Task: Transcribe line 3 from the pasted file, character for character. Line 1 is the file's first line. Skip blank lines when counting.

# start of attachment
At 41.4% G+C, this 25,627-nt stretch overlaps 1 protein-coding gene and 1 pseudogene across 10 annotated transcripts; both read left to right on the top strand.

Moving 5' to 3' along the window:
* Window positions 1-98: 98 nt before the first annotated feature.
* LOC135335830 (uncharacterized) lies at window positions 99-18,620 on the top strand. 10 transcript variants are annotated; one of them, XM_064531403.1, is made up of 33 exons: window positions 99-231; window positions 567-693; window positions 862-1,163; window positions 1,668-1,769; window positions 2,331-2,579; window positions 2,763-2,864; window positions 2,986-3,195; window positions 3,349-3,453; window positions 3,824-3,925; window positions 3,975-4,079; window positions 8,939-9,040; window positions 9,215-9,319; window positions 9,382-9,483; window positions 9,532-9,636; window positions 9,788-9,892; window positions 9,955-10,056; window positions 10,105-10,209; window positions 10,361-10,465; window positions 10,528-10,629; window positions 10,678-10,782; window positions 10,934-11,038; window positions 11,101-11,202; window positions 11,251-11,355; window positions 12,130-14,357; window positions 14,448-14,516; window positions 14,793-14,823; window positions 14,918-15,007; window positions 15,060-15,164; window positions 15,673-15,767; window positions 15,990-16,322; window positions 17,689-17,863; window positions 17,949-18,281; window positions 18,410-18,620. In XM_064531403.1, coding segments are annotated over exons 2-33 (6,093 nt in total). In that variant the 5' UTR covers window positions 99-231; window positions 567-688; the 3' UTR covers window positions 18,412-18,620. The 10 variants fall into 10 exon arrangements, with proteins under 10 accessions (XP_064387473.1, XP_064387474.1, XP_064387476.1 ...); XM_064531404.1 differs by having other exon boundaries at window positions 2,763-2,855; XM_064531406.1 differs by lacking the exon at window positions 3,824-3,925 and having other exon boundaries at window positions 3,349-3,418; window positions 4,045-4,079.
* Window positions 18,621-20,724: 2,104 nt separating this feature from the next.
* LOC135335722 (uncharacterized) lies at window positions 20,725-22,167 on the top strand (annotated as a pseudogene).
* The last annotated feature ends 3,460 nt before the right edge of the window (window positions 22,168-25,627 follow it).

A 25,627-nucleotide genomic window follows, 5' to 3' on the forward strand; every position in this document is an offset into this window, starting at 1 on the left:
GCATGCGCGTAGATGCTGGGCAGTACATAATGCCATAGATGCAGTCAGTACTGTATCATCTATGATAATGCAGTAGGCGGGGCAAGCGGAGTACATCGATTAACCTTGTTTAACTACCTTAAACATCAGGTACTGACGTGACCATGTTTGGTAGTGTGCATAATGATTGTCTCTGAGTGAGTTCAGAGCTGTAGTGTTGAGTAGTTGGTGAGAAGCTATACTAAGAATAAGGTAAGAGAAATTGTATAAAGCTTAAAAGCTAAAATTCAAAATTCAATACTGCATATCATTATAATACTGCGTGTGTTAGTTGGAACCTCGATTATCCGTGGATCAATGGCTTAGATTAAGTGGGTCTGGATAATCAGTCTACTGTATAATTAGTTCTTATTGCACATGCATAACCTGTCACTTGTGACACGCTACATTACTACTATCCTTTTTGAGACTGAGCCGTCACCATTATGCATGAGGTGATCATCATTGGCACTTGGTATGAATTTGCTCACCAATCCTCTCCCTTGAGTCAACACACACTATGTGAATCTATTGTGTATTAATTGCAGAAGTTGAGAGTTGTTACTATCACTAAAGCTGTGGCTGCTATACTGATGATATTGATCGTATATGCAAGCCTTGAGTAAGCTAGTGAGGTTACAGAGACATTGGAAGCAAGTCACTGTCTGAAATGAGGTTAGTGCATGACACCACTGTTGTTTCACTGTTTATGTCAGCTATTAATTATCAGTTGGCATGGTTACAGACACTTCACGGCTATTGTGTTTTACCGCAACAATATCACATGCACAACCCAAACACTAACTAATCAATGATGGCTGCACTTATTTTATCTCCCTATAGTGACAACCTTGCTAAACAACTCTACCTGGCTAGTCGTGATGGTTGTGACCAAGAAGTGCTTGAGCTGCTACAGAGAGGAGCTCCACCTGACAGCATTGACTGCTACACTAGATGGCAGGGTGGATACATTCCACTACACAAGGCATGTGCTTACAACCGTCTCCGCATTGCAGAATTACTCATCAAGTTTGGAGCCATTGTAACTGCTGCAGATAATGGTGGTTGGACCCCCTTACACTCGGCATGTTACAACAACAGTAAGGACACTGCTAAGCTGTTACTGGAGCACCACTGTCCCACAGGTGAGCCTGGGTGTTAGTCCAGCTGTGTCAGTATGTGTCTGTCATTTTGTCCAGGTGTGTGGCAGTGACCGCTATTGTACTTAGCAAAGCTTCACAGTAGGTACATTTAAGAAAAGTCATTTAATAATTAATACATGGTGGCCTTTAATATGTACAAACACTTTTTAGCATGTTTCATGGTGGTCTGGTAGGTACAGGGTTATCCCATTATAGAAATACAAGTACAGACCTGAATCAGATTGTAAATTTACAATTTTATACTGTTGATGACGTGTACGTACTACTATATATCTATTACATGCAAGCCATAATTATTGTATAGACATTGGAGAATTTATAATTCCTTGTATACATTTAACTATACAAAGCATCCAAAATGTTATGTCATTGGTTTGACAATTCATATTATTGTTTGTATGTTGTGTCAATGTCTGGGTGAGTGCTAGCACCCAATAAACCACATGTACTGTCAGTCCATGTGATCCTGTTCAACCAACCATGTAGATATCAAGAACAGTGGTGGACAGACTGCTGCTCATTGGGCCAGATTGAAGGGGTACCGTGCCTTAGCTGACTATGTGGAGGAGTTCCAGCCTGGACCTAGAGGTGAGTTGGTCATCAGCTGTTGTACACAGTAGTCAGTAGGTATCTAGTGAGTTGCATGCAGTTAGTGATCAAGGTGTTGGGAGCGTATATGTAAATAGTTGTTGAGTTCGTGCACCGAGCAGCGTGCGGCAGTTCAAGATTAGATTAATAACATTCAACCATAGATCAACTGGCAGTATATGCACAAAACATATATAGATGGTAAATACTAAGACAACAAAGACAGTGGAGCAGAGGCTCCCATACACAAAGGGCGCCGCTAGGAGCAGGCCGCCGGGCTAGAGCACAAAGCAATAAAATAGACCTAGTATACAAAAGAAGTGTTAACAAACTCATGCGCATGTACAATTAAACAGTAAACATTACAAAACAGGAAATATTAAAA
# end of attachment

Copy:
* Window positions 1-98: 98 nt before the first annotated feature.